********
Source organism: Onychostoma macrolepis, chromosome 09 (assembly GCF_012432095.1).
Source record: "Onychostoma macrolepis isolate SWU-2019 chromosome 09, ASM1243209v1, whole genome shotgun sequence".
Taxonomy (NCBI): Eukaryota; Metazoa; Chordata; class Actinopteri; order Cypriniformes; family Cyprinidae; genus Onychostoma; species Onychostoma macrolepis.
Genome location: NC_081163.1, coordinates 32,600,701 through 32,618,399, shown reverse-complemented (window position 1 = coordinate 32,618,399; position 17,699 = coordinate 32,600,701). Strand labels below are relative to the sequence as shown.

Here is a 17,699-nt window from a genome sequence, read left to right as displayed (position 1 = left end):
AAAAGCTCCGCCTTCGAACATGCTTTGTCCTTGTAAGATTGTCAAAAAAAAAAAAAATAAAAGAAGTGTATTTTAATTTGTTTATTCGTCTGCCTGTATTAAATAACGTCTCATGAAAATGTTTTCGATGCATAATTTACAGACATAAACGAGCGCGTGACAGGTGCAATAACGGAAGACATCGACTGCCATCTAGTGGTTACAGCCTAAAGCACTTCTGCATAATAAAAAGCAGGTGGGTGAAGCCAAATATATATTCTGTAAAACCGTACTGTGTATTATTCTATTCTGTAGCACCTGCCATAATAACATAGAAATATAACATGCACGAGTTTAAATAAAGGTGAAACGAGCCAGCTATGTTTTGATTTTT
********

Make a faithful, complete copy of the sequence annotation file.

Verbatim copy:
Source organism: Onychostoma macrolepis, chromosome 09 (assembly GCF_012432095.1).
Source record: "Onychostoma macrolepis isolate SWU-2019 chromosome 09, ASM1243209v1, whole genome shotgun sequence".
Taxonomy (NCBI): Eukaryota; Metazoa; Chordata; class Actinopteri; order Cypriniformes; family Cyprinidae; genus Onychostoma; species Onychostoma macrolepis.
Genome location: NC_081163.1, coordinates 32,600,701 through 32,618,399, shown reverse-complemented (window position 1 = coordinate 32,618,399; position 17,699 = coordinate 32,600,701). Strand labels below are relative to the sequence as shown.

Here is a 17,699-nt window from a genome sequence, read left to right as displayed (position 1 = left end):
AAAAGCTCCGCCTTCGAACATGCTTTGTCCTTGTAAGATTGTCAAAAAAAAAAAAAATAAAAGAAGTGTATTTTAATTTGTTTATTCGTCTGCCTGTATTAAATAACGTCTCATGAAAATGTTTTCGATGCATAATTTACAGACATAAACGAGCGCGTGACAGGTGCAATAACGGAAGACATCGACTGCCATCTAGTGGTTACAGCCTAAAGCACTTCTGCATAATAAAAAGCAGGTGGGTGAAGCCAAATATATATTCTGTAAAACCGTACTGTGTATTATTCTATTCTGTAGCACCTGCCATAATAACATAGAAATATAACATGCACGAGTTTAAATAAAGGTGAAACGAGCCAGCTATGTTTTGATTTTT